Inflammatory signals directly instruct PU.1 in HSCs via TNF.
Etzrodt M., Ahmed N., Hoppe PS., Loeffler D., Skylaki S., Hilsenbeck O., Kokkaliaris KD., Kaltenbach H-M., Stelling J., Nerlov C., Schroeder T.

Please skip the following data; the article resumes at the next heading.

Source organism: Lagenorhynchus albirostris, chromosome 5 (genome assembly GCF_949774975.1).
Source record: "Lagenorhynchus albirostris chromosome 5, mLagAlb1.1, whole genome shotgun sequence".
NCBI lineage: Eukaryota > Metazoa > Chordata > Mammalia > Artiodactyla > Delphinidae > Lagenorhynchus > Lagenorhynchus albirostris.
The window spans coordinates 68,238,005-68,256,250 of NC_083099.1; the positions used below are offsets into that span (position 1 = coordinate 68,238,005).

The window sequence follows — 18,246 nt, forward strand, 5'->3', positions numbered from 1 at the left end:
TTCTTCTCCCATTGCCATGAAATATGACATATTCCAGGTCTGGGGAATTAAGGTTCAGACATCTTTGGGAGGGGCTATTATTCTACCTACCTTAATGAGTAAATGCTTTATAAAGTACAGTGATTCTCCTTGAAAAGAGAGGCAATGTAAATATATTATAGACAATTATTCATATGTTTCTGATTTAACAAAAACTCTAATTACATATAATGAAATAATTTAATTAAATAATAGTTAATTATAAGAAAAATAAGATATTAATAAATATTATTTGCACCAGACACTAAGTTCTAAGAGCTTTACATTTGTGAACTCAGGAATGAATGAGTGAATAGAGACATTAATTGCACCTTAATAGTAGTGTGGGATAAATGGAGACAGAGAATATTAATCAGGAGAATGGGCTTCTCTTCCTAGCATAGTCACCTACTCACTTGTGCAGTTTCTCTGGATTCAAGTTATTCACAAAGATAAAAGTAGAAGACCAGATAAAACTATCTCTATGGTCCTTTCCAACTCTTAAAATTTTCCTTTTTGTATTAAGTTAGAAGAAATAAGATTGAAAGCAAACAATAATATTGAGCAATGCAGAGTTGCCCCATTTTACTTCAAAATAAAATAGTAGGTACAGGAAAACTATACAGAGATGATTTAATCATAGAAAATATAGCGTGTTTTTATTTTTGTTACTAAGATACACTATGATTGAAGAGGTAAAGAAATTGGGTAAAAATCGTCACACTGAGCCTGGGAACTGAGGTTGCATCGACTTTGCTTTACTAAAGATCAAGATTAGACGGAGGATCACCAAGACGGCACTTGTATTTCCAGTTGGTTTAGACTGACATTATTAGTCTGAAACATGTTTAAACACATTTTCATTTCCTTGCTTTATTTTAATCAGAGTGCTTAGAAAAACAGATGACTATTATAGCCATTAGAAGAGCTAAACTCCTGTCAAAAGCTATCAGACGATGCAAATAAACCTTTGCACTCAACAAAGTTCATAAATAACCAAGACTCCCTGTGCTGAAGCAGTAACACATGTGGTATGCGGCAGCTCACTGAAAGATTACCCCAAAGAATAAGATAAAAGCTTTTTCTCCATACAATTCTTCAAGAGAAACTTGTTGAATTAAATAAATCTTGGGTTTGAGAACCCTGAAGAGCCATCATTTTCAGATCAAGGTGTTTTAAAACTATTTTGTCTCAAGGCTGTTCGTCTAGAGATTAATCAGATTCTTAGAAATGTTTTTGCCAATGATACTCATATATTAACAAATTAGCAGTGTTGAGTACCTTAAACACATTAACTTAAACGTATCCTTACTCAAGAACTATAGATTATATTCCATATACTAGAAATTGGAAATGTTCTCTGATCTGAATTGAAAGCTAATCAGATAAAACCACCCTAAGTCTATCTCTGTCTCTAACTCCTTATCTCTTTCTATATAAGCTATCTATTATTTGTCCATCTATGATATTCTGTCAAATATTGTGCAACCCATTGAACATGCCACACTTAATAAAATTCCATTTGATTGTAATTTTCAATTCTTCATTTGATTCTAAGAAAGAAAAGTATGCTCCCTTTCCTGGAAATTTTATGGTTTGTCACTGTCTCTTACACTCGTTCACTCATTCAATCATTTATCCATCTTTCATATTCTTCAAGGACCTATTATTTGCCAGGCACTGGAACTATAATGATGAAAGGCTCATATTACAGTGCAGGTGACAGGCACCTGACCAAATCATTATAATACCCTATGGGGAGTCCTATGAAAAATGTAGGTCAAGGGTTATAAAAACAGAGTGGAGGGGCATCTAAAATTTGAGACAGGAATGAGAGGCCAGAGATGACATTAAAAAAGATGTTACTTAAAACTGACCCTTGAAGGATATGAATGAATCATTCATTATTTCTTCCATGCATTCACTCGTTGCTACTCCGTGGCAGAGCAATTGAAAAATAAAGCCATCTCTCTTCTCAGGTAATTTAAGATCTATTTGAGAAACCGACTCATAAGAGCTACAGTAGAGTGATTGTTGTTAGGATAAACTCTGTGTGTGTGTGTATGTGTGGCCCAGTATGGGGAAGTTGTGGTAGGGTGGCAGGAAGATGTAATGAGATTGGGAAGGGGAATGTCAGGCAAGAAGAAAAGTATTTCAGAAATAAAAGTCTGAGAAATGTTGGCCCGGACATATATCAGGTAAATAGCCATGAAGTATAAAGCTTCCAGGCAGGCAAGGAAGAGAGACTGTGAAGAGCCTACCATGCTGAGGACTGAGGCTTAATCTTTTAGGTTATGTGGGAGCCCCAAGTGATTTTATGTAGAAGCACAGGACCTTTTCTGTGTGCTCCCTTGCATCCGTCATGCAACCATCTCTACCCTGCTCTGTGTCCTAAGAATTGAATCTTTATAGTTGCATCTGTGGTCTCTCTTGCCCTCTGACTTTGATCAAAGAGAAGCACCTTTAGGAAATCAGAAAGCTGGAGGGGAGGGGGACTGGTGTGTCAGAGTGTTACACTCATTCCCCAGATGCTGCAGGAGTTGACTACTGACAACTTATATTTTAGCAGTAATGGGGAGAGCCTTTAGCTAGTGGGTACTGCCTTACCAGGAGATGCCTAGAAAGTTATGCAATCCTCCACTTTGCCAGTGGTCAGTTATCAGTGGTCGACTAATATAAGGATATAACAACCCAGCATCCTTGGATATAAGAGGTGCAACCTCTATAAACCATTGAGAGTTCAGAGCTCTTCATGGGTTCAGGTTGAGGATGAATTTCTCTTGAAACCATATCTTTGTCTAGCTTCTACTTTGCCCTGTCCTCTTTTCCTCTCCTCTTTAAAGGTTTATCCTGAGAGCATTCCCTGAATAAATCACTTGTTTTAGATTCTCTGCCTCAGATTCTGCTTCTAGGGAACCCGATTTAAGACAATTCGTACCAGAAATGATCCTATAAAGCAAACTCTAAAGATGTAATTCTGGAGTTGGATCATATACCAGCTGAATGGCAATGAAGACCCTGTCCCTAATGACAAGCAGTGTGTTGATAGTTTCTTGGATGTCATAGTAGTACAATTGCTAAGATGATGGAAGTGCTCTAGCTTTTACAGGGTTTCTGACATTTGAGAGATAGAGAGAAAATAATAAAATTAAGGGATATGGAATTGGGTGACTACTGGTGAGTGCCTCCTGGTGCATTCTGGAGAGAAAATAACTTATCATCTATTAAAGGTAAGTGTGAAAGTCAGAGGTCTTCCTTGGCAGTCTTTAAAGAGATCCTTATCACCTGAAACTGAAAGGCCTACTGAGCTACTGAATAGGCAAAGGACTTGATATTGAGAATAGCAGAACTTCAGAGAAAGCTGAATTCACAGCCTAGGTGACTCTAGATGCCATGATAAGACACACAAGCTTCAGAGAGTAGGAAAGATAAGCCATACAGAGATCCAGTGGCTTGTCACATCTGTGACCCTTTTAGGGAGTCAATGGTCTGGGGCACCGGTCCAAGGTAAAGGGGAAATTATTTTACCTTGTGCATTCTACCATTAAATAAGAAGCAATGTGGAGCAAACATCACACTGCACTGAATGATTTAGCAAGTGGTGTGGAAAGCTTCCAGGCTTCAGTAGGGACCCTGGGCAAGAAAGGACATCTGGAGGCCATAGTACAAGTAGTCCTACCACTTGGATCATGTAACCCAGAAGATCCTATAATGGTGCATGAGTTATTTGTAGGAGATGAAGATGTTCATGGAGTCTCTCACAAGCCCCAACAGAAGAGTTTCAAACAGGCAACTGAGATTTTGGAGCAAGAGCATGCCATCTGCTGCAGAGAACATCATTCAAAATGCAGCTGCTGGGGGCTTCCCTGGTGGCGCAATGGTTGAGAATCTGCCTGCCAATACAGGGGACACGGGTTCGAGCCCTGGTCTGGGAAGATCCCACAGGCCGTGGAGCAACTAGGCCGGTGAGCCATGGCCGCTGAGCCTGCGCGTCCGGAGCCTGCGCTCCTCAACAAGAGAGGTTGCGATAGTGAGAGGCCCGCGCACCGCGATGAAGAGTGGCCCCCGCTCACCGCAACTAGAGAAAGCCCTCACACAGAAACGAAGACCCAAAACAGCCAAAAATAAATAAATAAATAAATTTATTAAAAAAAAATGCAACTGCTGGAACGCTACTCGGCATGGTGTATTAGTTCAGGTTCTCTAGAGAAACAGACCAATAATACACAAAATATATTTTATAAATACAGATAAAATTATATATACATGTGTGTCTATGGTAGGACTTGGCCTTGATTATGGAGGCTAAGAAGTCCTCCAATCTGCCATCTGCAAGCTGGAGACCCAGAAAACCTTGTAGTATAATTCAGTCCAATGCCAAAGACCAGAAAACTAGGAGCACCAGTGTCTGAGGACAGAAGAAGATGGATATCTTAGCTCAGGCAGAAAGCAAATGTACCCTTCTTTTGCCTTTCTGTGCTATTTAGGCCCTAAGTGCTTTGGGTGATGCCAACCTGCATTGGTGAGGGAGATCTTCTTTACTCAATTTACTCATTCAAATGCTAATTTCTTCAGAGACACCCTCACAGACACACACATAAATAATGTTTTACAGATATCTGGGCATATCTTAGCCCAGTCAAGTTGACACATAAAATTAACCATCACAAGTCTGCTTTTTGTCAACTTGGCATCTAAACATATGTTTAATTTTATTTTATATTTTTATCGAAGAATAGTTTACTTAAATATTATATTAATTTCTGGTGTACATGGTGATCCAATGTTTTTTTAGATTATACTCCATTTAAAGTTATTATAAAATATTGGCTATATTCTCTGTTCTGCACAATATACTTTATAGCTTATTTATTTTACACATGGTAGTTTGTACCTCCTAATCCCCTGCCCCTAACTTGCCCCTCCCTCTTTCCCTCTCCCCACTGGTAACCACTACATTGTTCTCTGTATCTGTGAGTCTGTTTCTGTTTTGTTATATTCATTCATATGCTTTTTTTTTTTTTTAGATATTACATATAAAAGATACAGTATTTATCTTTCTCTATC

The molecular mechanisms governing the transition from hematopoietic stem cells (HSCs) to lineage-committed progenitors remain poorly understood. Transcription factors (TFs) are powerful cell intrinsic regulators of differentiation and lineage commitment, while cytokine signaling has been shown to instruct the fate of progenitor cells. However, the direct regulation of differentiation-inducing hematopoietic TFs by cell extrinsic signals remains surprisingly difficult to establish. PU.1 is a master regulator of hematopoiesis and promotes myeloid differentiation. Here we report that tumor necrosis factor (TNF) can directly and rapidly upregulate PU.1 protein in HSCs in vitro and in vivo. We demonstrate that in vivo, niche-derived TNF is the principal PU.1 inducing signal in HSCs and is both sufficient and required to relay signals from inflammatory challenges to HSCs.